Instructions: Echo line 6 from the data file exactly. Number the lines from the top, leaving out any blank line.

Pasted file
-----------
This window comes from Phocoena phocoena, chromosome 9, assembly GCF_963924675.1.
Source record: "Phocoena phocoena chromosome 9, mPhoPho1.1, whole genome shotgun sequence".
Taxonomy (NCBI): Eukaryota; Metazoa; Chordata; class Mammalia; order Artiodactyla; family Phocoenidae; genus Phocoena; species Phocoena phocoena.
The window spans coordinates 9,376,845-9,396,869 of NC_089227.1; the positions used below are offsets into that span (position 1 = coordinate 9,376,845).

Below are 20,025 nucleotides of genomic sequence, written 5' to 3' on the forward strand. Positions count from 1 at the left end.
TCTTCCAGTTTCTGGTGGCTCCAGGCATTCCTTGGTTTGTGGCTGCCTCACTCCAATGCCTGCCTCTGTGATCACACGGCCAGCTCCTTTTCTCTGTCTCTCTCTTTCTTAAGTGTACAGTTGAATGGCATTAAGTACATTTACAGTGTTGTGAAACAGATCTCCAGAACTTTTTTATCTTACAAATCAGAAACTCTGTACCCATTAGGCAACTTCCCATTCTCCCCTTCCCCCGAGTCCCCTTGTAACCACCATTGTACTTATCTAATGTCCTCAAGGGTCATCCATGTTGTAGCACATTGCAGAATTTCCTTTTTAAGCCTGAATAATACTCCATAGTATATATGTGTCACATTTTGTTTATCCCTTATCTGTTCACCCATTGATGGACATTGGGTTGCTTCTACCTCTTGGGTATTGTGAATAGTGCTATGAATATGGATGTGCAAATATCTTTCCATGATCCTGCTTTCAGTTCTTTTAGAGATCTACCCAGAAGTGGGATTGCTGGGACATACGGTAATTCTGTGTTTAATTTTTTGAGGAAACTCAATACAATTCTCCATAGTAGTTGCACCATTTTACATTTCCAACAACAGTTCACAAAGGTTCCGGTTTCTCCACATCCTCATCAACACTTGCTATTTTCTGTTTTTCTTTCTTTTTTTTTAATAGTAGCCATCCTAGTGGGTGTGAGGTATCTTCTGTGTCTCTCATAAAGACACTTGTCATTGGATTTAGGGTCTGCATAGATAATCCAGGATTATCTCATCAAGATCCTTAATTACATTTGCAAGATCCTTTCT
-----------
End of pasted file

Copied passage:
TCTTCCAGTTTCTGGTGGCTCCAGGCATTCCTTGGTTTGTGGCTGCCTCACTCCAATGCCTGCCTCTGTGATCACACGGCCAGCTCCTTTTCTCTGTCTCTCTCTTTCTTAAGTGTACAGTTGAATGGCATTAAGTACATTTACAGTGTTGTGAAACAGATCTCCAGAACTTTTTTATCTTACAAATCAGAAACTCTGTACCCATTAGGCAACTTCCCATTCTCCCCTTCCCCCGAGTCCCCTTGTAACCACCATTGTACTTATCTAATGTCCTCAAGGGTCATCCATGTTGTAGCACATTGCAGAATTTCCTTTTTAAGCCTGAATAATACTCCATAGTATATATGTGTCACATTTTGTTTATCCCTTATCTGTTCACCCATTGATGGACATTGGGTTGCTTCTACCTCTTGGGTATTGTGAATAGTGCTATGAATATGGATGTGCAAATATCTTTCCATGATCCTGCTTTCAGTTCTTTTAGAGATCTACCCAGAAGTGGGATTGCTGGGACATACGGTAATTCTGTGTTTAATTTTTTGAGGAAACTCAATACAATTCTCCATAGTAGTTGCACCATTTTACATTTCCAACAACAGTTCACAAAGGTTCCGGTTTCTCCACATCCTCATCAACACTTGCTATTTTCTGTTTTTCTTTCTTTTTTTTTAATAGTAGCCATCCTAGTGGGTGTGAGGTATCTTCTGTGTCTCTCATAAAGACACTTGTCATTGGATTTAGGGTCTGCATAGATAATCCAGGATTATCTCATCAAGATCCTTAATTACATTTGCAAGATCCTTTCT